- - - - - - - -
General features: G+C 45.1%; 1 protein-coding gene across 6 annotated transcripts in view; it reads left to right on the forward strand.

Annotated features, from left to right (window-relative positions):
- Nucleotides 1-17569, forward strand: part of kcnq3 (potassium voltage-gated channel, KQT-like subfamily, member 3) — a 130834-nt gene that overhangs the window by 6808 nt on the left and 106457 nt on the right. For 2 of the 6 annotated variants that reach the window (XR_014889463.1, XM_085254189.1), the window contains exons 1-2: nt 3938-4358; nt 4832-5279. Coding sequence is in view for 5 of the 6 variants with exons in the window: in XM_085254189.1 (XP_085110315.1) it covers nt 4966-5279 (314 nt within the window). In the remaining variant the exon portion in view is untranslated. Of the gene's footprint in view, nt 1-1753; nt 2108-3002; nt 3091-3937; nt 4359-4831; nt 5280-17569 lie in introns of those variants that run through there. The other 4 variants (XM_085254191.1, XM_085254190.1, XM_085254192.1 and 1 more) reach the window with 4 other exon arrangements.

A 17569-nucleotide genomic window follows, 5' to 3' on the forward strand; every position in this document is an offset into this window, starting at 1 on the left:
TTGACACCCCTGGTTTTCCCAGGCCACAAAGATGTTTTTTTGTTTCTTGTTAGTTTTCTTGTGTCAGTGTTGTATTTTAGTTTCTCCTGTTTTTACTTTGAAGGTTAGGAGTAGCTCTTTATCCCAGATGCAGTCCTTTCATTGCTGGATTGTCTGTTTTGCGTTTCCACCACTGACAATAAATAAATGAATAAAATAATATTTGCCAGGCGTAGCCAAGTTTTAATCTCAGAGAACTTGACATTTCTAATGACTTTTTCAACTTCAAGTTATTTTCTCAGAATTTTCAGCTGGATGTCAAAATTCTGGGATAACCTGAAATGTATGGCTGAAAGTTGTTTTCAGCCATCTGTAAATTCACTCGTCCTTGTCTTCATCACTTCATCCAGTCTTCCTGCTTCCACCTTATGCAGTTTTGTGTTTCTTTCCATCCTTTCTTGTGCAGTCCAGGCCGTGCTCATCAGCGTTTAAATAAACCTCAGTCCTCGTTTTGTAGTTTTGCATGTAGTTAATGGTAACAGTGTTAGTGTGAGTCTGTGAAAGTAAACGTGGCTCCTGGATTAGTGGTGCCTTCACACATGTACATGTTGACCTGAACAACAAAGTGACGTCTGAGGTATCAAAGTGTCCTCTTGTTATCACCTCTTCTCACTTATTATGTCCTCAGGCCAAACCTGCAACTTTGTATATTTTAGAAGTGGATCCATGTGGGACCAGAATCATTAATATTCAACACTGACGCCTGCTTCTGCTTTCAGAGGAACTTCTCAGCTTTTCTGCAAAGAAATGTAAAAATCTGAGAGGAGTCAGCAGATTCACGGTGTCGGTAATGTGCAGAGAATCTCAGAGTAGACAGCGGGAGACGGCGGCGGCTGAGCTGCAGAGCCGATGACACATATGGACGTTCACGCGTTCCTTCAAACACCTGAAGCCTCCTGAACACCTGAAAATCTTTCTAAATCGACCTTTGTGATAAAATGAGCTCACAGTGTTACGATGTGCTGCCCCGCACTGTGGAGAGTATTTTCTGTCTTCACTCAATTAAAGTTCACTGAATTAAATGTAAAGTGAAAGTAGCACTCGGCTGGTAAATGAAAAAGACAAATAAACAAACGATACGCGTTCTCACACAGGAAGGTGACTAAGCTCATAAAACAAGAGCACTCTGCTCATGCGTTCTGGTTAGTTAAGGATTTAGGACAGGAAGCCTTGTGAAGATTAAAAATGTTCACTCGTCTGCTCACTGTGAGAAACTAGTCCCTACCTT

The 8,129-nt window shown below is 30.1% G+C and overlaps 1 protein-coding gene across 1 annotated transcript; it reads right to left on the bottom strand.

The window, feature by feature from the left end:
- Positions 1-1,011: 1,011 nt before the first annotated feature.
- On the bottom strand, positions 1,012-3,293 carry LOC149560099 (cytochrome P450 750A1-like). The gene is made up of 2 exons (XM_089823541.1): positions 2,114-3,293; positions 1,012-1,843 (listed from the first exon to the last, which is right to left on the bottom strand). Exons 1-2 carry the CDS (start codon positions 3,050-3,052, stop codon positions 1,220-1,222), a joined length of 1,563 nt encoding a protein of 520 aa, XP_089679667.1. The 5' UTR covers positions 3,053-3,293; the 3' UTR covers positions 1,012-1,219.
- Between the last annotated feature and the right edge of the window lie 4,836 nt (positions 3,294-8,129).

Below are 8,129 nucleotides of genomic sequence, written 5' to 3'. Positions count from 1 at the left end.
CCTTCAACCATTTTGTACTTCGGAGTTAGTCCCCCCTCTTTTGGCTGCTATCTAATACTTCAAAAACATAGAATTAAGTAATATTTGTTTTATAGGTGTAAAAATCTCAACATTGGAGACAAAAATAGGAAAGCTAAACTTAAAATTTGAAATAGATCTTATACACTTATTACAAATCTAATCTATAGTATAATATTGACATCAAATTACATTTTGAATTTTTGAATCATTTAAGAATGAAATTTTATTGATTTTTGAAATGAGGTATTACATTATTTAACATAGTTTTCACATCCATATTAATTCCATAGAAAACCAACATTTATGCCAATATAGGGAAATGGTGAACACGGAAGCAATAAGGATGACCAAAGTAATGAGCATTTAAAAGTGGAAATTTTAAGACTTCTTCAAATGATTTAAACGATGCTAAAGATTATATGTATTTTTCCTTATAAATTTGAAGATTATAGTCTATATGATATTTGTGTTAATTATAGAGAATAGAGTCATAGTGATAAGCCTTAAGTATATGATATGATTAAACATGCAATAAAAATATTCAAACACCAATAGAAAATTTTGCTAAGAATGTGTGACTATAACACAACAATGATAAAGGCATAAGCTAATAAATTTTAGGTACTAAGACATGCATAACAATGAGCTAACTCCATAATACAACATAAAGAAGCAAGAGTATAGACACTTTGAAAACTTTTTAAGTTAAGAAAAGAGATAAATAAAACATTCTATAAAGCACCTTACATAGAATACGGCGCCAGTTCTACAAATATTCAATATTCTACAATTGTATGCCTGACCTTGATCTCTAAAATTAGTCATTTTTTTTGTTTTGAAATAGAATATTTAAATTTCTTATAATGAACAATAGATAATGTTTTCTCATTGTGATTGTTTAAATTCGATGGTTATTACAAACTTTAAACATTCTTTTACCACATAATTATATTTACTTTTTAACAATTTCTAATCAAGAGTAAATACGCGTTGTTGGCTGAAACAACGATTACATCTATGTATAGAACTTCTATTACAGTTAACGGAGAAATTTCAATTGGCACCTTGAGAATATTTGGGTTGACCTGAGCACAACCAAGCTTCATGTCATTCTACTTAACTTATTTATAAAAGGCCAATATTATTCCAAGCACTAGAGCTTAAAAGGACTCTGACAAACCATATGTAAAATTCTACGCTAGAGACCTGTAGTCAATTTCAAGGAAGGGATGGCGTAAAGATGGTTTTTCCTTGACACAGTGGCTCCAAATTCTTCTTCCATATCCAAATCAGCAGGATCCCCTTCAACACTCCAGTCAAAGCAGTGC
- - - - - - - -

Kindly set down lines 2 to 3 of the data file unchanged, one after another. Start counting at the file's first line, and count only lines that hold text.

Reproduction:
Annotated features, from left to right (window-relative positions):
- Nucleotides 1-17569, forward strand: part of kcnq3 (potassium voltage-gated channel, KQT-like subfamily, member 3) — a 130834-nt gene that overhangs the window by 6808 nt on the left and 106457 nt on the right. For 2 of the 6 annotated variants that reach the window (XR_014889463.1, XM_085254189.1), the window contains exons 1-2: nt 3938-4358; nt 4832-5279. Coding sequence is in view for 5 of the 6 variants with exons in the window: in XM_085254189.1 (XP_085110315.1) it covers nt 4966-5279 (314 nt within the window). In the remaining variant the exon portion in view is untranslated. Of the gene's footprint in view, nt 1-1753; nt 2108-3002; nt 3091-3937; nt 4359-4831; nt 5280-17569 lie in introns of those variants that run through there. The other 4 variants (XM_085254191.1, XM_085254190.1, XM_085254192.1 and 1 more) reach the window with 4 other exon arrangements.